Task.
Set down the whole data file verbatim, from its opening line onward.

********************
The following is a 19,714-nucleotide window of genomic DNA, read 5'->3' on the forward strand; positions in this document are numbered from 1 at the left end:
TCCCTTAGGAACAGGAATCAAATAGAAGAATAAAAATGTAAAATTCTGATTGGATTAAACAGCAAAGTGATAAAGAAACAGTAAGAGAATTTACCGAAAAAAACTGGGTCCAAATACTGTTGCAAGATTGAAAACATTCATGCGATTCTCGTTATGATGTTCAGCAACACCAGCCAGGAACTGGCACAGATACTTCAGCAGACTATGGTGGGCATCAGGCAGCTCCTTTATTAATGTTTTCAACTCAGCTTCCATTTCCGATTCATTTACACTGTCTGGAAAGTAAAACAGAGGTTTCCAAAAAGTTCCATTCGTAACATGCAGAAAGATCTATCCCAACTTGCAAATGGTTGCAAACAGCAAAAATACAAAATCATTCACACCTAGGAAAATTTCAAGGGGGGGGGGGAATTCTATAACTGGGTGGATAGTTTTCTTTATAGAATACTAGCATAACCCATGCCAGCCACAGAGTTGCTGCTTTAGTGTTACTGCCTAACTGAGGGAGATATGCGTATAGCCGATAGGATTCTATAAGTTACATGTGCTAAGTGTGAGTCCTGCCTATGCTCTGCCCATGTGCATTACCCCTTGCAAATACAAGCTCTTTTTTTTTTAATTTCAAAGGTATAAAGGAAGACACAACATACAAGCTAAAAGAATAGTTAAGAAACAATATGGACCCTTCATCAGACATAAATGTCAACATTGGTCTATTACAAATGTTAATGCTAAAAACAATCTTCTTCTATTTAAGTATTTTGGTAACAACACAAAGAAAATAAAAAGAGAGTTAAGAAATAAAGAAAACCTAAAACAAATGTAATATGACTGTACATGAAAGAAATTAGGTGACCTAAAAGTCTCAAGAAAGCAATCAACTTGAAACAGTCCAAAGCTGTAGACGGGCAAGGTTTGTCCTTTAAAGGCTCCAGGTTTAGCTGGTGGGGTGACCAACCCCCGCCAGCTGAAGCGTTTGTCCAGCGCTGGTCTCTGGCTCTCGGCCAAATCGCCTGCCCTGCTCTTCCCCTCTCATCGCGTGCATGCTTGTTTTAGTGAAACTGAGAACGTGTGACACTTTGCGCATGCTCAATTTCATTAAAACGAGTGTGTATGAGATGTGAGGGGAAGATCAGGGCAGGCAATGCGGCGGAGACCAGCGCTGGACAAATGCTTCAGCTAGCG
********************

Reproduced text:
The following is a 19,714-nucleotide window of genomic DNA, read 5'->3' on the forward strand; positions in this document are numbered from 1 at the left end:
TCCCTTAGGAACAGGAATCAAATAGAAGAATAAAAATGTAAAATTCTGATTGGATTAAACAGCAAAGTGATAAAGAAACAGTAAGAGAATTTACCGAAAAAAACTGGGTCCAAATACTGTTGCAAGATTGAAAACATTCATGCGATTCTCGTTATGATGTTCAGCAACACCAGCCAGGAACTGGCACAGATACTTCAGCAGACTATGGTGGGCATCAGGCAGCTCCTTTATTAATGTTTTCAACTCAGCTTCCATTTCCGATTCATTTACACTGTCTGGAAAGTAAAACAGAGGTTTCCAAAAAGTTCCATTCGTAACATGCAGAAAGATCTATCCCAACTTGCAAATGGTTGCAAACAGCAAAAATACAAAATCATTCACACCTAGGAAAATTTCAAGGGGGGGGGGGAATTCTATAACTGGGTGGATAGTTTTCTTTATAGAATACTAGCATAACCCATGCCAGCCACAGAGTTGCTGCTTTAGTGTTACTGCCTAACTGAGGGAGATATGCGTATAGCCGATAGGATTCTATAAGTTACATGTGCTAAGTGTGAGTCCTGCCTATGCTCTGCCCATGTGCATTACCCCTTGCAAATACAAGCTCTTTTTTTTTTAATTTCAAAGGTATAAAGGAAGACACAACATACAAGCTAAAAGAATAGTTAAGAAACAATATGGACCCTTCATCAGACATAAATGTCAACATTGGTCTATTACAAATGTTAATGCTAAAAACAATCTTCTTCTATTTAAGTATTTTGGTAACAACACAAAGAAAATAAAAAGAGAGTTAAGAAATAAAGAAAACCTAAAACAAATGTAATATGACTGTACATGAAAGAAATTAGGTGACCTAAAAGTCTCAAGAAAGCAATCAACTTGAAACAGTCCAAAGCTGTAGACGGGCAAGGTTTGTCCTTTAAAGGCTCCAGGTTTAGCTGGTGGGGTGACCAACCCCCGCCAGCTGAAGCGTTTGTCCAGCGCTGGTCTCTGGCTCTCGGCCAAATCGCCTGCCCTGCTCTTCCCCTCTCATCGCGTGCATGCTTGTTTTAGTGAAACTGAGAACGTGTGACACTTTGCGCATGCTCAATTTCATTAAAACGAGTGTGTATGAGATGTGAGGGGAAGATCAGGGCAGGCAATGCGGCGGAGACCAGCGCTGGACAAATGCTTCAGCTAGCG